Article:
Sunday, October 16, 2011

Alternate Destination...Brentwood Bay & Tod Inlet

Robyn and I headed down to Ocean River this morning looking forward to spending the afternoon paddling around the Victoria Inner Harbor but were surprised to find our that there was some sort of kayak race happening. Funny, we called OR yesterday and there was no mention of the race weekend but Dan at OR today was very apologetic and offered to get us into boats if we didn't mind the congestion at the dock. After taking a walk down to see the action on the dock we decided to take a pass on the Inner Harbor today and look for an alternate paddling site to rent our equipment.

Robyn suggested that we head out to Brentwood Bay so after searching the internet for the local "yak" shop and stopping off for a Starbucks recharge we were on our way. The day was shaping up to be spectacular with the warm autumn sun working hard to take the morning chill out of the air. After parking close by the Mill Bay ferry ramp we followed the signs to Pacifica Paddle Sports where Sandra  set us up for a couple of hours of paddling. It was another opportunity to try out a couple different designs and I got my hands on 18'.3" Nimbus Telkwa and Robyn got a 16' Necky Arluk IV. Getting to be pros at setting the cockpit and safety gear up, we were on our way in a short amount of time after testing the boats for feel and turning capabilities. 

Robyn paddles by the BC Ferries Klitsa. For many years this ferry serviced the Chemainus to Thetis Island route where Robyn's Dad lived. Many times we traveled on the Klitsa and it was nice to see her once again after so many years.

It's been years since I was last on the waters of Brentwood Bay and boy it has developed a lot with condos looking like they run all the way down to the water line and pleasure craft of all shapes and sizes. Right in the heart of the bay,  BC Ferries operates the Klitsa between Brentwood Bay and Mill Bay. This has been a much debated service over the years but it's what makes this part of Vancouver Island lifestyle what it is.

We paddled our way clockwise from Pacifica to check out the busy marina and some of the vessels moored at the docks or in the bay itself. One of the largest ships in the marina is the MV Sea Lion that was built in 1905 to tow huge log booms down the BC Coastline. Her massive 33-metre keel was carved out of a single old-growth Douglas fir and 10 cm planks were cut from forests that no longer exist around Vancouver today.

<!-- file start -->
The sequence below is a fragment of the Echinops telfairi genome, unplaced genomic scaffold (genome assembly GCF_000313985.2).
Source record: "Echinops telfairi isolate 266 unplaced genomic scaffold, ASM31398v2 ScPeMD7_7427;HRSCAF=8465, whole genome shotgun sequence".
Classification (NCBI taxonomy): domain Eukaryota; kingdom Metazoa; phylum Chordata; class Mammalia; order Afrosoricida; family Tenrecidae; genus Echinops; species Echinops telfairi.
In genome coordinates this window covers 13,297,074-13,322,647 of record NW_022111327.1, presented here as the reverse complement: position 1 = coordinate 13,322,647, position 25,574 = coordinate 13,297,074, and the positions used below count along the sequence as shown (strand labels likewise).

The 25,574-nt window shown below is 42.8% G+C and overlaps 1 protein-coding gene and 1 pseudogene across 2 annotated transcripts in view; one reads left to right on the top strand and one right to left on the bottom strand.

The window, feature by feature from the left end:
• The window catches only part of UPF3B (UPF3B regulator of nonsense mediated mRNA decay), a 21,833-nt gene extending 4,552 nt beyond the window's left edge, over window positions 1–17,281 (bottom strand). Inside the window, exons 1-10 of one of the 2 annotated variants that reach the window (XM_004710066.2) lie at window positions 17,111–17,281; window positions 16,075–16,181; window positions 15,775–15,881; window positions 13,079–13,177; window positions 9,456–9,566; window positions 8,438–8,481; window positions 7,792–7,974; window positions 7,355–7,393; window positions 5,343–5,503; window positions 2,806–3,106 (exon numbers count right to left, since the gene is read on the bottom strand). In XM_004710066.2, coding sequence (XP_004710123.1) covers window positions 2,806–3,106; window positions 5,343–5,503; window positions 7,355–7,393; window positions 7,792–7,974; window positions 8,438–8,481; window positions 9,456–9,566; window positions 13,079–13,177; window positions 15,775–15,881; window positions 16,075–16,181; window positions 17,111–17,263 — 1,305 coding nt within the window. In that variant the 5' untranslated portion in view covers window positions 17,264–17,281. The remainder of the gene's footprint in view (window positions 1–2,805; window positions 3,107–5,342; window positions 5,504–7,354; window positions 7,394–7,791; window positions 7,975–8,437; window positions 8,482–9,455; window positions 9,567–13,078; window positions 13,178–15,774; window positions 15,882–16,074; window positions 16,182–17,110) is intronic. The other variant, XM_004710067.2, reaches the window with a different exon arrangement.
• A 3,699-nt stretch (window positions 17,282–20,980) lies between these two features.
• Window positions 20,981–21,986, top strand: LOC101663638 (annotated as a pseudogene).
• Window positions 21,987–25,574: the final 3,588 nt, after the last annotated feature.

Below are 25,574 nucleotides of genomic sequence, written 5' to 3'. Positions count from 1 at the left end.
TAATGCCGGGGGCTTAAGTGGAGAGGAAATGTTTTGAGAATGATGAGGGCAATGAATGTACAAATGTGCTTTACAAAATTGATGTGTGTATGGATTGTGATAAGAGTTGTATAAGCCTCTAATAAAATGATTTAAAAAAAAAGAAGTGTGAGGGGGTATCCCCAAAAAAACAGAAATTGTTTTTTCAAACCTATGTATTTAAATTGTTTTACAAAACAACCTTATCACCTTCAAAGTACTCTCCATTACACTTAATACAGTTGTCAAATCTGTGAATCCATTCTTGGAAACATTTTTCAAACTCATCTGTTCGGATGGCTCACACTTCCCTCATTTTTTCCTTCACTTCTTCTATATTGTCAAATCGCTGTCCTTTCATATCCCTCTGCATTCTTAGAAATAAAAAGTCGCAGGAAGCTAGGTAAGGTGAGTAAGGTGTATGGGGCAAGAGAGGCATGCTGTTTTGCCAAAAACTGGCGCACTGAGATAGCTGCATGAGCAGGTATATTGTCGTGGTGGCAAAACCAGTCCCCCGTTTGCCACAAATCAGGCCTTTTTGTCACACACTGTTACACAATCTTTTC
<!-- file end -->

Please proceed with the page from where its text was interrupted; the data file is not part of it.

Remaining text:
In later years she served as floating hotel for kayakers and Eco-tourism operators and certainly is showing the wear and tear of 106 years on the rugged BC Coast.

Gecko Paddler nestles up to the MV Sea Lion..... she's an amazing piece of  the BC maritime history.

No sooner had we past the last jetty than we were paddling into a special place known as Tod Inlet. Robyn was being watched closely on the rocky shoreline by a mother raccoon and her two young cubs and even from where I was about 100 feet away I could see their "bandit" masks in the sunshine. We paddled into a small cove that is home to the world famous Butchart Gardens which backs onto Tod Inlet and where boaters can view the magical fireworks show every Saturday night in July and August. It is such a peaceful place to visit by water and you can even visit the gardens by paddling up to their private dock. The thought of Robyn and I walking up to the Tea Room in our wet suits would be a sight to see for the tourists. LOL

The Bucthart Gardens dock with the Eco-friendly electric tour boats. I just love the sign for different types of water craft.

We continued our way deeper into the inlet and came to the old cement factory dock and pilings that are now home to the Purple Martin nesting boxes. We came across a number of kayakers near the end of the inlet including a group of students from Ocean River Paddlesports learning basic paddling strokes.

Purple Martin nesting boxes, Ocean River Paddlesports training and me (Gecko Paddler) near the cement factory piles.

Robyn passes a couple of paddle tourists from Scotland
A tandem Necky heading out of Tod Inlet

At this point we had been on the water for just over an hour and we were thoroughly enjoying trying out these kayaks. Both had features that we liked and some that we didn't but I really think that to get the perfect kayak you would have to build it yourself. One thing I did notice was the plastic blade paddle that I had seemed to flex during my stroke and even Robyn noticed it too when she tried it. Maybe we were spoiled last weekend using a composite blade that seem more efficient. Things you learn trying different equipment go a long way in getting the right equipment when it comes time to purchase your own stuff.

We completed our paddle back to Pacifica by going straight across Brentwood Bay with a slight breeze in our face. A few powered pleasure craft crossed our paths and we waived hello back and forth respecting each others place on the water. During our transit we discussed the possibility of moving our kayak acquisition date up if the opportunity came around so we will see...... maybe Santa will come early this year!

Next up: Navigation 101 Course at Ocean River Paddlesports


  1. Looks like you guys had a great day on the water. Great photos :-)

  2. Tod Inlet is a great place to paddle -- peaceful, quiet and easy to get to. Enjoy your Navigation course!